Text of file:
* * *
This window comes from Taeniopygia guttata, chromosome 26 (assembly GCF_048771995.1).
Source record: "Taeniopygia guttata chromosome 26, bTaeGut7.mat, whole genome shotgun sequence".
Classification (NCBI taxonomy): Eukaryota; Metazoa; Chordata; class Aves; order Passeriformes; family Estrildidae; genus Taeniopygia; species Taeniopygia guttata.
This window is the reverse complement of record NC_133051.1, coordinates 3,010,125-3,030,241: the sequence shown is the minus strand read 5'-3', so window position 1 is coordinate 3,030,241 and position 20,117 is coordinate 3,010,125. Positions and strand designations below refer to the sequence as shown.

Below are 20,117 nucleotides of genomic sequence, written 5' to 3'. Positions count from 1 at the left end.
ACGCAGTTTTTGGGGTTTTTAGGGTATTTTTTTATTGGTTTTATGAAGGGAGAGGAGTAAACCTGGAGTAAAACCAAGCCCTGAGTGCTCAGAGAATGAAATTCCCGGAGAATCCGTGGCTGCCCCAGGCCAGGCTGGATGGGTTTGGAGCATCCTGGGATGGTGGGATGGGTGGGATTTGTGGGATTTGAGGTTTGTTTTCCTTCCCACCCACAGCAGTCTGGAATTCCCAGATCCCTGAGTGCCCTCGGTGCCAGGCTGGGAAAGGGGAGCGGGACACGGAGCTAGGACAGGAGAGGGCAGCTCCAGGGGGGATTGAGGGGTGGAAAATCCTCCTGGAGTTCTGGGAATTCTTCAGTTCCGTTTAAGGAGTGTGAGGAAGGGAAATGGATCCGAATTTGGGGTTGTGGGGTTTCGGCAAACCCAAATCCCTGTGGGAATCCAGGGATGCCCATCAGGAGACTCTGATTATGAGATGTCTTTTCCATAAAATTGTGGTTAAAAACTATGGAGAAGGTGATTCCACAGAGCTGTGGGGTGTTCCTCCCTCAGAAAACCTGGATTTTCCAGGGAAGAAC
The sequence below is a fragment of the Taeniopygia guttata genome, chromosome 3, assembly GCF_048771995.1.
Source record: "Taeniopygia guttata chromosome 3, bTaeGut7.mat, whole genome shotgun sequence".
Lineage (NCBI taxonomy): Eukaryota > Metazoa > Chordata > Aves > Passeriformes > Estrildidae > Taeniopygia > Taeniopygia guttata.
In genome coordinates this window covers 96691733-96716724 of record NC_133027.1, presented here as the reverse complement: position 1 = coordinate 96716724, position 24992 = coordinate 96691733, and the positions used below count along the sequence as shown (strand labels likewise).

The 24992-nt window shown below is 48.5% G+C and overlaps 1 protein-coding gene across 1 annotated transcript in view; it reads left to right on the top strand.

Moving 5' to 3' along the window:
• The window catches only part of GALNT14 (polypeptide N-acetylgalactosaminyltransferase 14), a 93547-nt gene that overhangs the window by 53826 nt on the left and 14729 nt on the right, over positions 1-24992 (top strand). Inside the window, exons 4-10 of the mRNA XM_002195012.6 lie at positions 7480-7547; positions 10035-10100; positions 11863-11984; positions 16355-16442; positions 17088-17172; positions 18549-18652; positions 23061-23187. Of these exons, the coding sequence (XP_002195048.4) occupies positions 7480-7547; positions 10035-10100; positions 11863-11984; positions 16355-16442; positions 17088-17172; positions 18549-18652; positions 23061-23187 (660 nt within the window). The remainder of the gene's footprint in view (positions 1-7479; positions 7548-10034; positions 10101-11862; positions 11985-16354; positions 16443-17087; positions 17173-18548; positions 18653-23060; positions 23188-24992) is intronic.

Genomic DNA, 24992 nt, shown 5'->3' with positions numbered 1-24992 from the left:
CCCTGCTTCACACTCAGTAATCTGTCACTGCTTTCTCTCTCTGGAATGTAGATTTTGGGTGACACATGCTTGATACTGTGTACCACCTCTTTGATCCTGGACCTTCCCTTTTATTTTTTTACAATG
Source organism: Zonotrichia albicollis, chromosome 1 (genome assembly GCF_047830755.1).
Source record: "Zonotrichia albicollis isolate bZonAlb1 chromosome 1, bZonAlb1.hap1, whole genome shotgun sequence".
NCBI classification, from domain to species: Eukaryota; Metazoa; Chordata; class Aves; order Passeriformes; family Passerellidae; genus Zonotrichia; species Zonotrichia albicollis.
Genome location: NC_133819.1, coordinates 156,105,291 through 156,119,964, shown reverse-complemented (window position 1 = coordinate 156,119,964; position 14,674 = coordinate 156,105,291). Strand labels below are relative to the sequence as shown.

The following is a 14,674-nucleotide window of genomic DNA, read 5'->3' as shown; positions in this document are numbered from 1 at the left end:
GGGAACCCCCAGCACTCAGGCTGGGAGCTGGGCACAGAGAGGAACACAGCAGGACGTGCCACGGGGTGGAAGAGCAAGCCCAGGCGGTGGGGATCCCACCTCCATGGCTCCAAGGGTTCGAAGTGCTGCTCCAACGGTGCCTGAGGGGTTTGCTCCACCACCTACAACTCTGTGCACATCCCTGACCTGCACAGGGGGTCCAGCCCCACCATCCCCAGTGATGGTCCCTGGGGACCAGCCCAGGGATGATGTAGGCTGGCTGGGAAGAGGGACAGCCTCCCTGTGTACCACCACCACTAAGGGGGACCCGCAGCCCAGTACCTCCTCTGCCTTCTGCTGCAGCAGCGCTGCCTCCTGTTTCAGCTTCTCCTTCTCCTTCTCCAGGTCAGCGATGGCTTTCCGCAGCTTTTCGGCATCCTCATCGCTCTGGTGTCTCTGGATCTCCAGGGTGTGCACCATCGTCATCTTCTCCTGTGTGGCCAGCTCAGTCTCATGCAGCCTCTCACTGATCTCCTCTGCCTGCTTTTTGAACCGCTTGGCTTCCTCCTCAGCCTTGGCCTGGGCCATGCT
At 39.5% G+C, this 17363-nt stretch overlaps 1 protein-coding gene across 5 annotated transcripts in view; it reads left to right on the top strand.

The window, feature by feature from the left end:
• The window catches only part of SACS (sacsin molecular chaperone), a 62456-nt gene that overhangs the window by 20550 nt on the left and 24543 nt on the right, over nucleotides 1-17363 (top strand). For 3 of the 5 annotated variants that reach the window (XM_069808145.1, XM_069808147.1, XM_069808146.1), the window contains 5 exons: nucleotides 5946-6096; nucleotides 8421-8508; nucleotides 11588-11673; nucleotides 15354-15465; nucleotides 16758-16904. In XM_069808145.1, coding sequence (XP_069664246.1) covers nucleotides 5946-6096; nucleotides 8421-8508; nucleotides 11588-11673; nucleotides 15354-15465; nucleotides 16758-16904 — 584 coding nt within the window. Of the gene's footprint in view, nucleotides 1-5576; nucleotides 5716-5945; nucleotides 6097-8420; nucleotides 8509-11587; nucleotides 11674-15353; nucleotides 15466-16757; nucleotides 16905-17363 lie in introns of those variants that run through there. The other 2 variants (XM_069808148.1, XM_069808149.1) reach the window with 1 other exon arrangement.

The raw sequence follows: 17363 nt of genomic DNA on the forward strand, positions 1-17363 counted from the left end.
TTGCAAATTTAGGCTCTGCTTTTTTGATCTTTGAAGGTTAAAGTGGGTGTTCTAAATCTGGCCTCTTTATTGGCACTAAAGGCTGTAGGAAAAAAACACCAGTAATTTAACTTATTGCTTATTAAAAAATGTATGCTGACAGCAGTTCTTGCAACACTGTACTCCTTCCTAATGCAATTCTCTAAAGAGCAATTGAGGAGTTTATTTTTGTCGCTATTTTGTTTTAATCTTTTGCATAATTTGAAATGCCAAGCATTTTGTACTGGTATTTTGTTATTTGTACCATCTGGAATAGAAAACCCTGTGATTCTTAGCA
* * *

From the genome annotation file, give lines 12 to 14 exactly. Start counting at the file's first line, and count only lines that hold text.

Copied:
Moving 5' to 3' along the window:
• The window catches only part of GALNT14 (polypeptide N-acetylgalactosaminyltransferase 14), a 93547-nt gene that overhangs the window by 53826 nt on the left and 14729 nt on the right, over positions 1-24992 (top strand). Inside the window, exons 4-10 of the mRNA XM_002195012.6 lie at positions 7480-7547; positions 10035-10100; positions 11863-11984; positions 16355-16442; positions 17088-17172; positions 18549-18652; positions 23061-23187. Of these exons, the coding sequence (XP_002195048.4) occupies positions 7480-7547; positions 10035-10100; positions 11863-11984; positions 16355-16442; positions 17088-17172; positions 18549-18652; positions 23061-23187 (660 nt within the window). The remainder of the gene's footprint in view (positions 1-7479; positions 7548-10034; positions 10101-11862; positions 11985-16354; positions 16443-17087; positions 17173-18548; positions 18653-23060; positions 23188-24992) is intronic.

Genomic DNA, 24992 nt, shown 5'->3' with positions numbered 1-24992 from the left: